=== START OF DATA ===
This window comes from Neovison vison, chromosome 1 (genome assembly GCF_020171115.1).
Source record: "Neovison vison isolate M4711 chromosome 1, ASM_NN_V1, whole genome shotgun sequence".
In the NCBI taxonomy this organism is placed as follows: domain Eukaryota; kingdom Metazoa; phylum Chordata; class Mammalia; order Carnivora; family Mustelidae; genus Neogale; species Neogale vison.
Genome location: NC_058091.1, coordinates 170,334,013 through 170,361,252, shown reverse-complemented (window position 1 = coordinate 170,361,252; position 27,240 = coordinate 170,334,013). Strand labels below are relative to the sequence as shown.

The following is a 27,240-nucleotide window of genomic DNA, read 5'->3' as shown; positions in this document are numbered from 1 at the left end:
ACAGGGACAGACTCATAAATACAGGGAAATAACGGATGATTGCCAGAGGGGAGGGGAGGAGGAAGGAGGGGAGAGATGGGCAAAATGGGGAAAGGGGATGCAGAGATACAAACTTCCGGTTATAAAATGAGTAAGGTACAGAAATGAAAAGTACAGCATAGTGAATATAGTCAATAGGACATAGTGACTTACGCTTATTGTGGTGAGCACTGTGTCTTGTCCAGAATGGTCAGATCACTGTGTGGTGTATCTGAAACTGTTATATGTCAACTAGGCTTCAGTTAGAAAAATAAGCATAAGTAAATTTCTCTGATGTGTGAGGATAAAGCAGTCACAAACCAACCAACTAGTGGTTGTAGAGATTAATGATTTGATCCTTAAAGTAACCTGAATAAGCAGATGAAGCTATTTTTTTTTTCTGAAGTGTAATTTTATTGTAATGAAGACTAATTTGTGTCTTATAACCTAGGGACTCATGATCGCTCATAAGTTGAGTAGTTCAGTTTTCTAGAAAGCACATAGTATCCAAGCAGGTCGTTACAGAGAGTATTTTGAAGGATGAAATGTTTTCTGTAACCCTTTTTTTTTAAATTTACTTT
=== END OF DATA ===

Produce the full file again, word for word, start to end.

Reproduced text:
This window comes from Neovison vison, chromosome 1 (genome assembly GCF_020171115.1).
Source record: "Neovison vison isolate M4711 chromosome 1, ASM_NN_V1, whole genome shotgun sequence".
In the NCBI taxonomy this organism is placed as follows: domain Eukaryota; kingdom Metazoa; phylum Chordata; class Mammalia; order Carnivora; family Mustelidae; genus Neogale; species Neogale vison.
Genome location: NC_058091.1, coordinates 170,334,013 through 170,361,252, shown reverse-complemented (window position 1 = coordinate 170,361,252; position 27,240 = coordinate 170,334,013). Strand labels below are relative to the sequence as shown.

The following is a 27,240-nucleotide window of genomic DNA, read 5'->3' as shown; positions in this document are numbered from 1 at the left end:
ACAGGGACAGACTCATAAATACAGGGAAATAACGGATGATTGCCAGAGGGGAGGGGAGGAGGAAGGAGGGGAGAGATGGGCAAAATGGGGAAAGGGGATGCAGAGATACAAACTTCCGGTTATAAAATGAGTAAGGTACAGAAATGAAAAGTACAGCATAGTGAATATAGTCAATAGGACATAGTGACTTACGCTTATTGTGGTGAGCACTGTGTCTTGTCCAGAATGGTCAGATCACTGTGTGGTGTATCTGAAACTGTTATATGTCAACTAGGCTTCAGTTAGAAAAATAAGCATAAGTAAATTTCTCTGATGTGTGAGGATAAAGCAGTCACAAACCAACCAACTAGTGGTTGTAGAGATTAATGATTTGATCCTTAAAGTAACCTGAATAAGCAGATGAAGCTATTTTTTTTTTCTGAAGTGTAATTTTATTGTAATGAAGACTAATTTGTGTCTTATAACCTAGGGACTCATGATCGCTCATAAGTTGAGTAGTTCAGTTTTCTAGAAAGCACATAGTATCCAAGCAGGTCGTTACAGAGAGTATTTTGAAGGATGAAATGTTTTCTGTAACCCTTTTTTTTTAAATTTACTTT